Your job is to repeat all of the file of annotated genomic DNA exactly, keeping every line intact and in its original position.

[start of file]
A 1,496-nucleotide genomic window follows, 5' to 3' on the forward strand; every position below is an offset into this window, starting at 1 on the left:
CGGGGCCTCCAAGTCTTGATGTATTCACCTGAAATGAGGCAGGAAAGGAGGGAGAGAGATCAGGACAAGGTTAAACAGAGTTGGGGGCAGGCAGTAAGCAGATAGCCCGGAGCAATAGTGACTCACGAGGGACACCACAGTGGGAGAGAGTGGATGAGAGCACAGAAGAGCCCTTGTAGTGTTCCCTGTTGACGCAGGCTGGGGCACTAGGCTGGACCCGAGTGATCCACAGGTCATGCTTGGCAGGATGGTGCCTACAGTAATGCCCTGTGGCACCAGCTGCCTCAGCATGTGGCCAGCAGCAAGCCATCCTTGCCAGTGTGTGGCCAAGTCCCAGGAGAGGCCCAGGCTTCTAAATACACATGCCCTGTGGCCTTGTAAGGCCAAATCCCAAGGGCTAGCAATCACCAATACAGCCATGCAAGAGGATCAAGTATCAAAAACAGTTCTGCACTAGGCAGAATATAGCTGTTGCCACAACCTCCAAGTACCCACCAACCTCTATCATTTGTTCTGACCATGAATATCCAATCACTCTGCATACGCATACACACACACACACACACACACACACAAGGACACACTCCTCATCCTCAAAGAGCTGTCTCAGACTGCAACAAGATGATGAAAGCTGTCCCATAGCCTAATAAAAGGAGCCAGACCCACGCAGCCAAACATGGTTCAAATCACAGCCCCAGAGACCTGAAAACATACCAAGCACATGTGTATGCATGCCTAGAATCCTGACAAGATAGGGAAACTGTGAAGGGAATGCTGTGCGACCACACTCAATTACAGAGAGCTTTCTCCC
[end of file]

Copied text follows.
A 1,496-nucleotide genomic window follows, 5' to 3' on the forward strand; every position below is an offset into this window, starting at 1 on the left:
CGGGGCCTCCAAGTCTTGATGTATTCACCTGAAATGAGGCAGGAAAGGAGGGAGAGAGATCAGGACAAGGTTAAACAGAGTTGGGGGCAGGCAGTAAGCAGATAGCCCGGAGCAATAGTGACTCACGAGGGACACCACAGTGGGAGAGAGTGGATGAGAGCACAGAAGAGCCCTTGTAGTGTTCCCTGTTGACGCAGGCTGGGGCACTAGGCTGGACCCGAGTGATCCACAGGTCATGCTTGGCAGGATGGTGCCTACAGTAATGCCCTGTGGCACCAGCTGCCTCAGCATGTGGCCAGCAGCAAGCCATCCTTGCCAGTGTGTGGCCAAGTCCCAGGAGAGGCCCAGGCTTCTAAATACACATGCCCTGTGGCCTTGTAAGGCCAAATCCCAAGGGCTAGCAATCACCAATACAGCCATGCAAGAGGATCAAGTATCAAAAACAGTTCTGCACTAGGCAGAATATAGCTGTTGCCACAACCTCCAAGTACCCACCAACCTCTATCATTTGTTCTGACCATGAATATCCAATCACTCTGCATACGCATACACACACACACACACACACACACACAAGGACACACTCCTCATCCTCAAAGAGCTGTCTCAGACTGCAACAAGATGATGAAAGCTGTCCCATAGCCTAATAAAAGGAGCCAGACCCACGCAGCCAAACATGGTTCAAATCACAGCCCCAGAGACCTGAAAACATACCAAGCACATGTGTATGCATGCCTAGAATCCTGACAAGATAGGGAAACTGTGAAGGGAATGCTGTGCGACCACACTCAATTACAGAGAGCTTTCTCCC